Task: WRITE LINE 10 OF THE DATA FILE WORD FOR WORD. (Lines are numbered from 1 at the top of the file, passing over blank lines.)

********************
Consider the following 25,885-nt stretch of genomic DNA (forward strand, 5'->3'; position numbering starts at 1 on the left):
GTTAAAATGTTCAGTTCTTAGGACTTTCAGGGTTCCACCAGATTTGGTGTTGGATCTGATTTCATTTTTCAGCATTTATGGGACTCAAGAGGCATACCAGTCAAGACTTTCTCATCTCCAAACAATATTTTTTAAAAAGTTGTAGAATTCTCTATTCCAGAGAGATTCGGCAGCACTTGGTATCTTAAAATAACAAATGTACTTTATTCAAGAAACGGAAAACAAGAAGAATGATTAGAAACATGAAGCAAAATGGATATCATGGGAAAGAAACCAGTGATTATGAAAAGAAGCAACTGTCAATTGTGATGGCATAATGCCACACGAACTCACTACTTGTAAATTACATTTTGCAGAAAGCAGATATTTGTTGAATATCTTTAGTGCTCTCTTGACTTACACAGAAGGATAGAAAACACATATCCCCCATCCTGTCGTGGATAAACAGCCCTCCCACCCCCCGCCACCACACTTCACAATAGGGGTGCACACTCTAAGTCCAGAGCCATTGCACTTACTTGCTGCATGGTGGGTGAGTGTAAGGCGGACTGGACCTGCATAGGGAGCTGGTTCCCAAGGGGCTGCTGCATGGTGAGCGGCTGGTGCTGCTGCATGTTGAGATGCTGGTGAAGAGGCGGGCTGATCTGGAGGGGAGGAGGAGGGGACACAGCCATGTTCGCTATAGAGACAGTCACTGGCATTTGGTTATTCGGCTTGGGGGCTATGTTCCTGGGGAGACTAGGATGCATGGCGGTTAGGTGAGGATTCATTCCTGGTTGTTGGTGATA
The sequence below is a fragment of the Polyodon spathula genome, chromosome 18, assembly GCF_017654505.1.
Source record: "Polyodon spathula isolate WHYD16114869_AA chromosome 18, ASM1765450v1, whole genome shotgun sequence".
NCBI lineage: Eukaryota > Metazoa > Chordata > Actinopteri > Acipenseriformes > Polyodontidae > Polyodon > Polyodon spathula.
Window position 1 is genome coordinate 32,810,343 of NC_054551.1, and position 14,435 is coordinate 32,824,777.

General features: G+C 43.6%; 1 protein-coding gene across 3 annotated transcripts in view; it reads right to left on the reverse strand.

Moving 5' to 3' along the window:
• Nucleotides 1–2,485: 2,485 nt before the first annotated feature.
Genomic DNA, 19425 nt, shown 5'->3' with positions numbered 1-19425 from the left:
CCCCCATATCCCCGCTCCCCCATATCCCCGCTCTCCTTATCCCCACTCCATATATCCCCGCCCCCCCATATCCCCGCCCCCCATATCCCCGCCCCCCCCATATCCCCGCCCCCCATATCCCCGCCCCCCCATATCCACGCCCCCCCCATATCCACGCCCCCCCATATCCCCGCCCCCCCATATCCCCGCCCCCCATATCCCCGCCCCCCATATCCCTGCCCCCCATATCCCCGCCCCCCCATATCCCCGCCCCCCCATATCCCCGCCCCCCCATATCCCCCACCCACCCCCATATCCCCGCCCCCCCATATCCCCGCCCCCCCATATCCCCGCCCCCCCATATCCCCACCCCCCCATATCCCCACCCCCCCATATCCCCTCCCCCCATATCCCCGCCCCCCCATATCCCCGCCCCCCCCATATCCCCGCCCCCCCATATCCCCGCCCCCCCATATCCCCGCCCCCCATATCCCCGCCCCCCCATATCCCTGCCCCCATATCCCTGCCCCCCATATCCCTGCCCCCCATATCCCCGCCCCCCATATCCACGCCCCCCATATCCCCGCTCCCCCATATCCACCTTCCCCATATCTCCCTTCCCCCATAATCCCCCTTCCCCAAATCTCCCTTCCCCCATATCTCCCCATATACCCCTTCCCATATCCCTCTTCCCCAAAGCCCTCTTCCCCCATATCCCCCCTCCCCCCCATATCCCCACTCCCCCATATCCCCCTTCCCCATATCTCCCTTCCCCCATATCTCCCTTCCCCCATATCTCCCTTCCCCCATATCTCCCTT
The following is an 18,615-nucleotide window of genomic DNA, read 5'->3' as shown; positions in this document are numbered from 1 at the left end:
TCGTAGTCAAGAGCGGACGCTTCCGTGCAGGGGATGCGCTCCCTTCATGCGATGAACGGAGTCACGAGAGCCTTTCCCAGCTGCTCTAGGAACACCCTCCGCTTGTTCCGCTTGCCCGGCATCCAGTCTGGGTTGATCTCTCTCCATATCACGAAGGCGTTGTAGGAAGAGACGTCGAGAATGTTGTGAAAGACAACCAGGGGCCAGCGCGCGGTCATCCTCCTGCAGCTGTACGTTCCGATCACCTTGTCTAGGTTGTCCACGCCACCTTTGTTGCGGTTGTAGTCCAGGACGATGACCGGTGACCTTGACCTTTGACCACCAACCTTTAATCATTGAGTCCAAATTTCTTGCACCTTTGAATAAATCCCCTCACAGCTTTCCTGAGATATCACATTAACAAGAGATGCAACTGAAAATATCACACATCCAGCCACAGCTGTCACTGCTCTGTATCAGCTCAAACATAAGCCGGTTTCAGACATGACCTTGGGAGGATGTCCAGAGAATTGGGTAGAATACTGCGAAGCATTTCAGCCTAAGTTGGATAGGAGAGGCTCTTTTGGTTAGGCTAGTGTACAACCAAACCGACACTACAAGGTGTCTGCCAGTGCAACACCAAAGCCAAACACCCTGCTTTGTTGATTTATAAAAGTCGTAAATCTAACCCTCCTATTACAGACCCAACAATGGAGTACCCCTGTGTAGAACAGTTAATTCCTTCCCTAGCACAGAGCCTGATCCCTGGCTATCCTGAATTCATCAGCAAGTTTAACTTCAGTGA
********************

Genomic DNA, 19425 nt, shown 5'->3' with positions numbered 1-19425 from the left: